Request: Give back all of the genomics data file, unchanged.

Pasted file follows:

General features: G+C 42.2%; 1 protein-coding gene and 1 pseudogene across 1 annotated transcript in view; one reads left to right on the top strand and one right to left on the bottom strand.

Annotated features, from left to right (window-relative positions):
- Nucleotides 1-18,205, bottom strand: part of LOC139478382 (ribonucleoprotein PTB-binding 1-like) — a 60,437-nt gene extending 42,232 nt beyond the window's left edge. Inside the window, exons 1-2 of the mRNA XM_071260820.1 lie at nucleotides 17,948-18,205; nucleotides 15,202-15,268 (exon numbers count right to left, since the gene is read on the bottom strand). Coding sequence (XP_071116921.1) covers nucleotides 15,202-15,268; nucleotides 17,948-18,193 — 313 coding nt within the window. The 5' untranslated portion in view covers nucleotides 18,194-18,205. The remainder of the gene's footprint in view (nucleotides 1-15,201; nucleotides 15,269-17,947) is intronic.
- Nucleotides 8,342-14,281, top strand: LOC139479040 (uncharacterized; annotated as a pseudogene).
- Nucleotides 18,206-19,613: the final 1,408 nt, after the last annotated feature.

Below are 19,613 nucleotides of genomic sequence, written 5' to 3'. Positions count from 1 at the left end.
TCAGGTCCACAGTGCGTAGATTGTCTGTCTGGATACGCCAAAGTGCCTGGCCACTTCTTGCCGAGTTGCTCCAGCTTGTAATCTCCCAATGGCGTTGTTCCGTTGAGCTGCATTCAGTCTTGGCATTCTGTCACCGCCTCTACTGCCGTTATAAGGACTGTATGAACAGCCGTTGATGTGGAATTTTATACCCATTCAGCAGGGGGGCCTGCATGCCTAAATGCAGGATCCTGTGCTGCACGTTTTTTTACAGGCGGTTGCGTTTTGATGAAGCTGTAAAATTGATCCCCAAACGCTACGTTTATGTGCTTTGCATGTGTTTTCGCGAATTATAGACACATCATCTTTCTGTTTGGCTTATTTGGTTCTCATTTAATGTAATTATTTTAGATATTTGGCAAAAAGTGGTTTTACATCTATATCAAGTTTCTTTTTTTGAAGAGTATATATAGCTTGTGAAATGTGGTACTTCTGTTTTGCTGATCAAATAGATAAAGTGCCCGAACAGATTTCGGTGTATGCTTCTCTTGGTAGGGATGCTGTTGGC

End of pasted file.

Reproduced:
General features: G+C 42.2%; 1 protein-coding gene and 1 pseudogene across 1 annotated transcript in view; one reads left to right on the top strand and one right to left on the bottom strand.

Annotated features, from left to right (window-relative positions):
- Nucleotides 1-18,205, bottom strand: part of LOC139478382 (ribonucleoprotein PTB-binding 1-like) — a 60,437-nt gene extending 42,232 nt beyond the window's left edge. Inside the window, exons 1-2 of the mRNA XM_071260820.1 lie at nucleotides 17,948-18,205; nucleotides 15,202-15,268 (exon numbers count right to left, since the gene is read on the bottom strand). Coding sequence (XP_071116921.1) covers nucleotides 15,202-15,268; nucleotides 17,948-18,193 — 313 coding nt within the window. The 5' untranslated portion in view covers nucleotides 18,194-18,205. The remainder of the gene's footprint in view (nucleotides 1-15,201; nucleotides 15,269-17,947) is intronic.
- Nucleotides 8,342-14,281, top strand: LOC139479040 (uncharacterized; annotated as a pseudogene).
- Nucleotides 18,206-19,613: the final 1,408 nt, after the last annotated feature.

Below are 19,613 nucleotides of genomic sequence, written 5' to 3'. Positions count from 1 at the left end.
TCAGGTCCACAGTGCGTAGATTGTCTGTCTGGATACGCCAAAGTGCCTGGCCACTTCTTGCCGAGTTGCTCCAGCTTGTAATCTCCCAATGGCGTTGTTCCGTTGAGCTGCATTCAGTCTTGGCATTCTGTCACCGCCTCTACTGCCGTTATAAGGACTGTATGAACAGCCGTTGATGTGGAATTTTATACCCATTCAGCAGGGGGGCCTGCATGCCTAAATGCAGGATCCTGTGCTGCACGTTTTTTTACAGGCGGTTGCGTTTTGATGAAGCTGTAAAATTGATCCCCAAACGCTACGTTTATGTGCTTTGCATGTGTTTTCGCGAATTATAGACACATCATCTTTCTGTTTGGCTTATTTGGTTCTCATTTAATGTAATTATTTTAGATATTTGGCAAAAAGTGGTTTTACATCTATATCAAGTTTCTTTTTTTGAAGAGTATATATAGCTTGTGAAATGTGGTACTTCTGTTTTGCTGATCAAATAGATAAAGTGCCCGAACAGATTTCGGTGTATGCTTCTCTTGGTAGGGATGCTGTTGGC